The U.S. Open is going "Old School" in 2013 with Merion Golf Club (East Course), a classic layout in Ardmore, Pennsylvania opened in 1912. This is not your typical 7,700-yard behemoth course where you "grip it and rip", then grab a wedge on par fours and go eagle and birdie hunting on par fives.
Playing from 6,996 yards (36-34-70), Merion is the first U.S. Open course under 7,000 yards since 2004.
The Merion East Course will quickly identify the contenders and expose the pretenders. Accuracy off the tee, shotmaking, and exceptional putting are necessary ingredients to score well on this layout with its deep rough, slippery smallish greens and difficult bunkers.
Here are 10 things you might not know about Merion:
1. Wicker Baskets-You won't see any flags on pins blowing in the wind. All of the pins are topped with a small wicker basket.
2. Only Two Par Fives-Yes, that's right. There are only a couple of par fives (556 yard no. 2 and 628 yard no. 4) on the entire course. In fact, the back nine has no par fives.
3. Long Time, No See--Merion has been out of the rotation for a while and has not hosted a U.S. Open since 1981.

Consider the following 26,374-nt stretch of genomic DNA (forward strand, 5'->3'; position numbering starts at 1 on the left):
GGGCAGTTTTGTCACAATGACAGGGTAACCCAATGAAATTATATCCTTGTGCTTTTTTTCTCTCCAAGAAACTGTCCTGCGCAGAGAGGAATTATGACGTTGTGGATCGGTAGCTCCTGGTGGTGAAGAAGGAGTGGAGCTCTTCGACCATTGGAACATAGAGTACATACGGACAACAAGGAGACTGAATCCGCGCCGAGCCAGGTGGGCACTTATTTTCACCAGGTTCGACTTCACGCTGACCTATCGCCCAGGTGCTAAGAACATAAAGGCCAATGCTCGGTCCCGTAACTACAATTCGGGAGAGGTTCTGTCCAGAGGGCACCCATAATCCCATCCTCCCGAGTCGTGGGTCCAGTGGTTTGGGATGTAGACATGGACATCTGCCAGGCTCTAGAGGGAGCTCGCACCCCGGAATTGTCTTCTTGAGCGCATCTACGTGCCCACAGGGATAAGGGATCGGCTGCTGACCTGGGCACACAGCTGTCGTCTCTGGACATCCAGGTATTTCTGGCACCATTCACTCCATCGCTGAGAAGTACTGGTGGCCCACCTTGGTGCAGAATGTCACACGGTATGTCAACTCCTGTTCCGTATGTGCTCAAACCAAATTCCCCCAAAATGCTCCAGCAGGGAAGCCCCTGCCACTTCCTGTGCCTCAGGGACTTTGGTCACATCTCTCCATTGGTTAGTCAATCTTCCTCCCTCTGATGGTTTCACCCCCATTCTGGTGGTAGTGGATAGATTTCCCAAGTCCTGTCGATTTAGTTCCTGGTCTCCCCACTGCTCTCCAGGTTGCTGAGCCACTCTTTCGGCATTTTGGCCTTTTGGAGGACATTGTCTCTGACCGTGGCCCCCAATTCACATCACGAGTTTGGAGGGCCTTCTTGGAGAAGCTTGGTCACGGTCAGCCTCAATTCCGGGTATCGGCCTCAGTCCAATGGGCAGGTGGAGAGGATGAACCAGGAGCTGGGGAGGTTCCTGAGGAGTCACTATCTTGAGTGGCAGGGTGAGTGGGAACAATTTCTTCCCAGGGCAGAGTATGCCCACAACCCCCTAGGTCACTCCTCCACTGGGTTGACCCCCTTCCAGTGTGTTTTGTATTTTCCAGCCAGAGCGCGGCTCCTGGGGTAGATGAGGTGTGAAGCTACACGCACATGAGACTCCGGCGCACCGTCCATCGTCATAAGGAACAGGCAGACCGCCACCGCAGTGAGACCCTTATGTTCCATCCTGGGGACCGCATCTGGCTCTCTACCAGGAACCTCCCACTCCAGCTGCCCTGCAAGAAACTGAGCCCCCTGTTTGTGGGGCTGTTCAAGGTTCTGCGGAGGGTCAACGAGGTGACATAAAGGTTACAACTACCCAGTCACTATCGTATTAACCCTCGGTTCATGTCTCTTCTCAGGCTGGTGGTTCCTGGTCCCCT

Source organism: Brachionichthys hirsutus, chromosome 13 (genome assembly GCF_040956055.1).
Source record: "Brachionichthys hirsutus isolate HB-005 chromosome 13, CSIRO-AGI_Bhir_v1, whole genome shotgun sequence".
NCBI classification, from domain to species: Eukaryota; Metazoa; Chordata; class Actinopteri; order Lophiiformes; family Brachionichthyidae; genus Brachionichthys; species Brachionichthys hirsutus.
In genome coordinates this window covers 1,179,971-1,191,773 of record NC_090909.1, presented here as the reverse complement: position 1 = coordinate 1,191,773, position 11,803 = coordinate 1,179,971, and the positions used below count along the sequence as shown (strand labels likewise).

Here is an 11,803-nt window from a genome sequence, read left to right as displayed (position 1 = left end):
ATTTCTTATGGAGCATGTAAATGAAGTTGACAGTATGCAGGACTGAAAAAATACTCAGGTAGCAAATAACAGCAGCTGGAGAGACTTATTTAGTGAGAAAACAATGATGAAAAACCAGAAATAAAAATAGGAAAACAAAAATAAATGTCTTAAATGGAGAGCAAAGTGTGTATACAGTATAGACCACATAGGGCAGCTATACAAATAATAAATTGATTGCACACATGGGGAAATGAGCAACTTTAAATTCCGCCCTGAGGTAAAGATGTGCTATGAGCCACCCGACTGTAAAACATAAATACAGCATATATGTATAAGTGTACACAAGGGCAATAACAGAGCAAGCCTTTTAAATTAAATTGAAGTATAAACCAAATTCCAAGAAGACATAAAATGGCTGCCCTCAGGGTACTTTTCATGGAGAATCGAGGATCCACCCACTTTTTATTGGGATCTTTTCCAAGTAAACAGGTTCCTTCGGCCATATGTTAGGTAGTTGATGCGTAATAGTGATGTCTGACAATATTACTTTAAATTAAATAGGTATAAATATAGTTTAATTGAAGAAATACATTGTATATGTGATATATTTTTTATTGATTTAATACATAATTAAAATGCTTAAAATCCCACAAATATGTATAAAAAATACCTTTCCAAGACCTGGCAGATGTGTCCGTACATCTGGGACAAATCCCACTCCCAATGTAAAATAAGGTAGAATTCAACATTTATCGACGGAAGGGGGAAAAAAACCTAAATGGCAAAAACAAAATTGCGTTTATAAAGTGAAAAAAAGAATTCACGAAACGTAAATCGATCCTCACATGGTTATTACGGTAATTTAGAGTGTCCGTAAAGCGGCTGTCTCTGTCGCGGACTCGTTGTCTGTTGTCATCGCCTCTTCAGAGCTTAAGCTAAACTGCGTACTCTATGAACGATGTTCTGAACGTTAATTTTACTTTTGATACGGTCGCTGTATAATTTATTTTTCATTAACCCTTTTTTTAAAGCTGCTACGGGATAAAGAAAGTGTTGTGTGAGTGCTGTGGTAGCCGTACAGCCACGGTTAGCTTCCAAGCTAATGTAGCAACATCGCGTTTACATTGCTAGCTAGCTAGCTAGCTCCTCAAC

4. The Golf Course Architect--The course was designed by Hugh Wilson, a Scottish immigrant member who had never designed a course.
5. Give Me a Yardage--There are no yardage markers anywhere on the Merion East Course.
6. Walking Only--The Merion East Course is walking only with an exceptional caddie program.
7. No Breakfast Balls--One of the strongly enforced rules for members is "No mulligans on the first tee."
8. Menacing Bunkers--The Scottish style bunkers on Merion East are known as "the white faces of Merion."
9. Hogan Legend--Merion is the site of Ben Hogan's famous 1-iron Shot in the 1950 U.S. Open.
10. Bobby Jones History--In 1930, Bobby Jones achieved the "Grand Slam" at Merion with his U.S. Amateur Victory.